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resume and interview tips

There is no set format for the perfect resume. Ideally the most concise and easiest to read is the reverse chronological resume. Simple guidelines to follow are (a) describe the job you would like to have, (b) note accomplishments and successes, (c) outline where and how you have worked and (d) summarize your accomplishments in each role. Use quantifiable numbers and statistics for substantiation where possible.

Including an objective in your resume may give the hiring executive guidance, however, it may also limit your options for other possible positions in a company. If you decide to put an objective on your resume, be sure it is specific and fully encompassing of your skills. Hiring executives need to know how to route your resume, so do not be vague in your objectives. You may change your objective for different markets if necessary.

Keep a list of pre-notified references, which would be available upon request. Always attach a cover letter specifically referencing the company. This is your introduction into a company; it can open or close the door for you. Your initial goal is to get the interview.

Prior to submitting your correspondence to any company, thoroughly proof read for proper grammar, syntax and any typing errors.  Make sure your phone numbers are clearly identifiable and dates of positions are in the proper chronological order and that all information is verifiable (e.g., college degree and employment history).

In preparing for an interview, whether face-to-face or by phone, it is important you know about the company and individual with whom you are interviewing. Company information is easily obtainable on the company's information website. There are also many other sources if the company is publicly held.

Knowing yourself, your skills, accomplishments, and goals can play a big part in your interviewing success. You should be prepared to give the hiring official the information they ask for at the time of the interview. Below are a few questions to help you know yourself. There are many good interviewing books on the market to help you in the process. You can never be too prepared.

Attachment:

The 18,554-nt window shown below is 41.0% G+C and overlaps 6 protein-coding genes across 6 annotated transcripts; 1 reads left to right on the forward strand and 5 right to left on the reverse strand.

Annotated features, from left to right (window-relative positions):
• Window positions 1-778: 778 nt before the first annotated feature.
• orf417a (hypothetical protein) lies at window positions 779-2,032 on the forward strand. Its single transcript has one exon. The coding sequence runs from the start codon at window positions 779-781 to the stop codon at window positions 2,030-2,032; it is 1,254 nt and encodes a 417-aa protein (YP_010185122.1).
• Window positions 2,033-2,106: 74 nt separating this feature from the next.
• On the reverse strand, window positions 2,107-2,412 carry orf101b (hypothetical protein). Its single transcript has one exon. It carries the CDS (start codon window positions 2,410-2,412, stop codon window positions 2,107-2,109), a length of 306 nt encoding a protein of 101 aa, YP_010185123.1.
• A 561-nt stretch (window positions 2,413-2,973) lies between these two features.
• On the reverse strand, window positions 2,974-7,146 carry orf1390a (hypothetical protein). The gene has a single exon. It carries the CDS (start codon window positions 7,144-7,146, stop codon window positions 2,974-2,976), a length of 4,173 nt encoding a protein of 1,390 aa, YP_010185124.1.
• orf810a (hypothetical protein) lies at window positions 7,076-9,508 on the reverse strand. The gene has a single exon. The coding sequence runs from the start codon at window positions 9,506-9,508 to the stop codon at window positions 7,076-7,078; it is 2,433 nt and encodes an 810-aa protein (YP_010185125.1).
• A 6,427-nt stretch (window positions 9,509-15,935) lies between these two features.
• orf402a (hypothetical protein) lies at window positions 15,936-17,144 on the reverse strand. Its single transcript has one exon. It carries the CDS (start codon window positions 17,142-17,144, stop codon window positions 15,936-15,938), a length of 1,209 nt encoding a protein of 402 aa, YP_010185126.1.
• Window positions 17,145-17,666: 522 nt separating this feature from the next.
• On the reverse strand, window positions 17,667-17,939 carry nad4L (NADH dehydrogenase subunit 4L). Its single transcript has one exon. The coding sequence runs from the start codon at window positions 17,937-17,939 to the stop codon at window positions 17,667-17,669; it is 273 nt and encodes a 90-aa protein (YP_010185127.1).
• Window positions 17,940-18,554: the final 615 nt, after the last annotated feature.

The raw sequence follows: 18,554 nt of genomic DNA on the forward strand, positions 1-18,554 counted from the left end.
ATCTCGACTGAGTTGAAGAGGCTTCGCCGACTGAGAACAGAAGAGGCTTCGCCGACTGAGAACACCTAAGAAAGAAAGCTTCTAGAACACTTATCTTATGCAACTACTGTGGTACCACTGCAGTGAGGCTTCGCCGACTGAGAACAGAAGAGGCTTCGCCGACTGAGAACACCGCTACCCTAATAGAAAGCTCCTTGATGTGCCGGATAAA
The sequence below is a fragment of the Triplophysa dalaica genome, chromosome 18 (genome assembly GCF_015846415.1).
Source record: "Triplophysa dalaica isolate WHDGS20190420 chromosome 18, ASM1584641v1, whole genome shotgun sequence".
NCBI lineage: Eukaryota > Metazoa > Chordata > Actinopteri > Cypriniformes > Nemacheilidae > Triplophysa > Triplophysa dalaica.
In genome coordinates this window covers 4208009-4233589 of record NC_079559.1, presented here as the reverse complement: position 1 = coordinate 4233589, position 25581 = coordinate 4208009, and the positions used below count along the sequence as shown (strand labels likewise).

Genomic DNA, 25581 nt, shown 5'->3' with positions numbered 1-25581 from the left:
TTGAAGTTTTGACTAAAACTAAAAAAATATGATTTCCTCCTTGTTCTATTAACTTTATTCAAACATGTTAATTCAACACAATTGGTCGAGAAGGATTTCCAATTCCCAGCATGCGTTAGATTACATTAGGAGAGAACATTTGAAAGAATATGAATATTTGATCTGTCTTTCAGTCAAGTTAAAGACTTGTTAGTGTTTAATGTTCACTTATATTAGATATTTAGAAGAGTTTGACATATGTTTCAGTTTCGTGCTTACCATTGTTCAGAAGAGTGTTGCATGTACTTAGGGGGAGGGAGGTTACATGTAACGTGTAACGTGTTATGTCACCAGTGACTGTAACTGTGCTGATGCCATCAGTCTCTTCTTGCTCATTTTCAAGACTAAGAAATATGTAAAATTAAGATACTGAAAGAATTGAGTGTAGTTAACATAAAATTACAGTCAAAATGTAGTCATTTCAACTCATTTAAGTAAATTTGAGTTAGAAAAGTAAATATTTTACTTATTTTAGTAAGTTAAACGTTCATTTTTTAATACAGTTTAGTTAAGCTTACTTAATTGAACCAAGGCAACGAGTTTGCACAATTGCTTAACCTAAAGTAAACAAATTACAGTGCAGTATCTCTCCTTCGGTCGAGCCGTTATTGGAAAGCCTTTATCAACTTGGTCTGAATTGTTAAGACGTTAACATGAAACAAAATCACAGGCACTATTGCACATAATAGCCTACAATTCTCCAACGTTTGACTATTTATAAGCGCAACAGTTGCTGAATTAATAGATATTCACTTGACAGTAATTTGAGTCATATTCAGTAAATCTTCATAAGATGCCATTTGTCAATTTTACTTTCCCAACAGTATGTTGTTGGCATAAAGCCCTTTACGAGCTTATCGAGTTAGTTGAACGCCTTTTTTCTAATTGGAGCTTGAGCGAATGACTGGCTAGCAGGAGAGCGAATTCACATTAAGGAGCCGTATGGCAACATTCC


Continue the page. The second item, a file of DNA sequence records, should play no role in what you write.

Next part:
Can you tell me about a time when you...

  • Worked effectively under pressure?
  • Had to adapt to a difficult situation?
  • Had to deal with an irate customer or tenant?
  • Made the wrong hiring decision?
  • Had to fire an employee?

General Questions:

  • What is your most significant learning experience from your present/last job?
  • Which job in your career did you like most and why?
  • Describe your personality.
  • How do you handle criticism?
  • What would your boss say about you?
  • What is the hardest thing you've ever had to do in your job?
  • If you could change anything about your present/last company, what would it be?
  • What type of people do you not like to work with?
  • What is your biggest accomplishment in your career?
  • Do you consider yourself to be a team player? In what way?

The information on your resume should be factual, positive, quantitative and concise. It should list education, accomplishment and work history. The accomplishments seem to be more effective when built into the body of the resume under each position. The information should also support your objective or goal. Leave out any information not pertinent to the position.

Be aware of any time gaps in your employment history. Time gaps are unaccountable periods of time that may result in the rejection of your resume. Use strong action verbs and descriptive phrases for emphasis. Accurate phrases are more effective than lengthy sentences. Also, do not use a font size that is small or difficult to read. It is better to have your resume expand to another page if necessary.